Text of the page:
This holy priest who died in 1591, exercised the apostolic ministry at Rome for about fifty years, and in the midst of a frivolous and corrupt society became the advisor of Popes, of Cardinals, and some of the most distinguished persons of his time.
Until recent years his feast was kept in Rome as a holy day of obligation and the Pope himself used to go in state to celebrate Mass at his tomb in St. Mary’ in Vallicella. He instituted the Congregation of the Priests of the Oratory; he desired to reawaken the religious spirit in Christian society through the frequenting of the holy sacraments and through catechetical instruction.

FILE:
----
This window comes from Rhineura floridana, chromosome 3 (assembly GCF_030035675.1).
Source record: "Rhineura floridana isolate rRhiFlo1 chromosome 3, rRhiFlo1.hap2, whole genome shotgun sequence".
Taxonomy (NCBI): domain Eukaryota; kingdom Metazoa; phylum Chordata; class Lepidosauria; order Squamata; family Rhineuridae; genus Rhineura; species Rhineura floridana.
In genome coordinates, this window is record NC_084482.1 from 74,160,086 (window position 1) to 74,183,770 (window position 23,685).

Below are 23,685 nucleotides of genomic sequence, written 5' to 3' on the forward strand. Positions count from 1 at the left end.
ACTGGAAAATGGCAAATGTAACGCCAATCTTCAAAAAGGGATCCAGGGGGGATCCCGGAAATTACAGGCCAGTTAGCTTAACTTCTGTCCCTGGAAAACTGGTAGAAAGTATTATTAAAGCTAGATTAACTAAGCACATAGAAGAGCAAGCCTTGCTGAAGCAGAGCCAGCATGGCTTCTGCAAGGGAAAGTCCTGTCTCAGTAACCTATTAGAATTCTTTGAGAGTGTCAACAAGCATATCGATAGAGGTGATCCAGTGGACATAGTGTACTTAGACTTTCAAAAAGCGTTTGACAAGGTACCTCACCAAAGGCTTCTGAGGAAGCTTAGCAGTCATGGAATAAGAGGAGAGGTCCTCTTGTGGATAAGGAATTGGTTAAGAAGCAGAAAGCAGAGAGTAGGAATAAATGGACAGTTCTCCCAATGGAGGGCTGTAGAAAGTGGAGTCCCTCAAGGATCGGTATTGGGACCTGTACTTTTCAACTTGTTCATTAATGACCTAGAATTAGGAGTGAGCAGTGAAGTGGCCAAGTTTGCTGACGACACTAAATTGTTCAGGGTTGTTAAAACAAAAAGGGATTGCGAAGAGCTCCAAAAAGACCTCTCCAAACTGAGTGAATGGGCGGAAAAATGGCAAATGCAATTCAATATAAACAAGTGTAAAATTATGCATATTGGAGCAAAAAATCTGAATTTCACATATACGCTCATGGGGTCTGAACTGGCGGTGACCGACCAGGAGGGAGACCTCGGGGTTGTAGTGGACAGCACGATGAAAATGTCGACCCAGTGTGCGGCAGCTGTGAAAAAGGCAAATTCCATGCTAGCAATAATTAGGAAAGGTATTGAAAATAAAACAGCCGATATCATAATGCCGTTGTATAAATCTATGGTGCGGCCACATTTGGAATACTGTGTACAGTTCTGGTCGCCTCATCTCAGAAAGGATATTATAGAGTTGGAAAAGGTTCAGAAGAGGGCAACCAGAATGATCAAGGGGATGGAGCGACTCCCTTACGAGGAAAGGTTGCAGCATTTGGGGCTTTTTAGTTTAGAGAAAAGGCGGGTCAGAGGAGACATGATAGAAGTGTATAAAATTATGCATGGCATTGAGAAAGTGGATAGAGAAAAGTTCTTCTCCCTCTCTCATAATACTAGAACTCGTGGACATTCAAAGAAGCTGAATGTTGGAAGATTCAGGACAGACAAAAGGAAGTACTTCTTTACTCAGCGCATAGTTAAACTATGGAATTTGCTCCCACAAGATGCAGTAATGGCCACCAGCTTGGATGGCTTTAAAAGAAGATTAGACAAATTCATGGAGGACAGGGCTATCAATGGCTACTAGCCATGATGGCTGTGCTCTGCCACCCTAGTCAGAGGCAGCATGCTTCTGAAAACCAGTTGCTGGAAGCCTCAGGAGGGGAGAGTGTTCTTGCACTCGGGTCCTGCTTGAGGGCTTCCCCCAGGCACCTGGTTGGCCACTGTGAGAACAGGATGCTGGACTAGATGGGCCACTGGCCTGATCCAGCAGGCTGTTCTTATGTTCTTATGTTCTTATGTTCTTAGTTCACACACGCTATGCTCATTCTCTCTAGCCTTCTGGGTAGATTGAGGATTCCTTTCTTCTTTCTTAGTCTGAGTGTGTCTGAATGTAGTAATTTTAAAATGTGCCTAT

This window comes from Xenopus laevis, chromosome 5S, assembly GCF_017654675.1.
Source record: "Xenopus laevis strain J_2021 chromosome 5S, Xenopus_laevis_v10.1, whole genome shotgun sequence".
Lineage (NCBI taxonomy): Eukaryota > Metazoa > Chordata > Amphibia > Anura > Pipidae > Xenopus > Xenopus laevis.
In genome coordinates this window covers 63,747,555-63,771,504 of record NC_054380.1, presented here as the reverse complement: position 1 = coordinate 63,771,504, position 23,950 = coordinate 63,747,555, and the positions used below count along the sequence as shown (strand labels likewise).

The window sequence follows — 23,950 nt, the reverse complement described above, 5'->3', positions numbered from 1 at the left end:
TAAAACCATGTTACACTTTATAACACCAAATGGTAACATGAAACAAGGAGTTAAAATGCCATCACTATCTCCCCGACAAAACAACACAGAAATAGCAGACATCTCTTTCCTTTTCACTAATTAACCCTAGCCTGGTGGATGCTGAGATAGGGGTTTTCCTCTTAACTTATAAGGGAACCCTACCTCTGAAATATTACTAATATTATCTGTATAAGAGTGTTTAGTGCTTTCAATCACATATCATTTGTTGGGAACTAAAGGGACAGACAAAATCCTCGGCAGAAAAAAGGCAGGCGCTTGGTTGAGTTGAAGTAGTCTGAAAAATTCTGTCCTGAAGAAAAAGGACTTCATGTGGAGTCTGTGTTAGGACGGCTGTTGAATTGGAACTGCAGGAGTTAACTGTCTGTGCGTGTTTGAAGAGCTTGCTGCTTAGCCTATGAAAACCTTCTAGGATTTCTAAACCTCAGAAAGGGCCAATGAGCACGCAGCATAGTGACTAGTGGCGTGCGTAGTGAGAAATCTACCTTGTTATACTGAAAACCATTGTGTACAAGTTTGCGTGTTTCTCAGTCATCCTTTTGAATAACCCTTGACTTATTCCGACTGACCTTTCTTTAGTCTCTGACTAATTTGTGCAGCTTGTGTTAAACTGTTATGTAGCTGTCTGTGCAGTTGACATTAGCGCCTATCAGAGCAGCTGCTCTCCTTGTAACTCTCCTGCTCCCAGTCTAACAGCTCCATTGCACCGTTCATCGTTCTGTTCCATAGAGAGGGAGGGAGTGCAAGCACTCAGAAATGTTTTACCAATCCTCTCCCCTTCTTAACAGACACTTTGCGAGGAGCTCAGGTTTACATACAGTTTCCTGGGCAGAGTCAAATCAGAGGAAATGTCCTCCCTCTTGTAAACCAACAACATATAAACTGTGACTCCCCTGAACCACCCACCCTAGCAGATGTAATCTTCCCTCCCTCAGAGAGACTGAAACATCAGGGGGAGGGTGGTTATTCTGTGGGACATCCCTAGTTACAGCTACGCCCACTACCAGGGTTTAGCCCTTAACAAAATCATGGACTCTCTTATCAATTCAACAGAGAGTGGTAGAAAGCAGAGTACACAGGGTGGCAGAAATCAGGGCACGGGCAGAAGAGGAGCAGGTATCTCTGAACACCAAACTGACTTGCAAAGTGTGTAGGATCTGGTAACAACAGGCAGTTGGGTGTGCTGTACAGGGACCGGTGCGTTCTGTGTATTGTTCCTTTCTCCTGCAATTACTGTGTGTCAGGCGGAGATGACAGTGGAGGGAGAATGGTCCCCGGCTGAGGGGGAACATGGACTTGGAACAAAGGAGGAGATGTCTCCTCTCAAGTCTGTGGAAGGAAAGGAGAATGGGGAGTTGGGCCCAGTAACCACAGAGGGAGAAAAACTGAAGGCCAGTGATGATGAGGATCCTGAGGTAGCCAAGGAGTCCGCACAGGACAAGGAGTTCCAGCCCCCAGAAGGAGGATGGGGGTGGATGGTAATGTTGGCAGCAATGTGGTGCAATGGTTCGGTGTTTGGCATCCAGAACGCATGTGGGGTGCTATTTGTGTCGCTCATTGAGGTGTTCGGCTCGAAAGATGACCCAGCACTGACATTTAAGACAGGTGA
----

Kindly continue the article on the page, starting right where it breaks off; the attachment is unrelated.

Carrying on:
Stern and severe towards himself he was full of gentleness towards others and even humorous when on occasion required it. St. Philip was able to raise the dead to life, to hear their confession, to converse with them, and then, at their request to open to them once more the gates of eternity by the sign of the cross. He refused all ecclesiastical honors, even the cardinalate. He was so filled with love at the Holy Mass, that he used to spend three hours in offering the Holy Sacrifice.
(Source: The New Roman Missal by Father Lasance).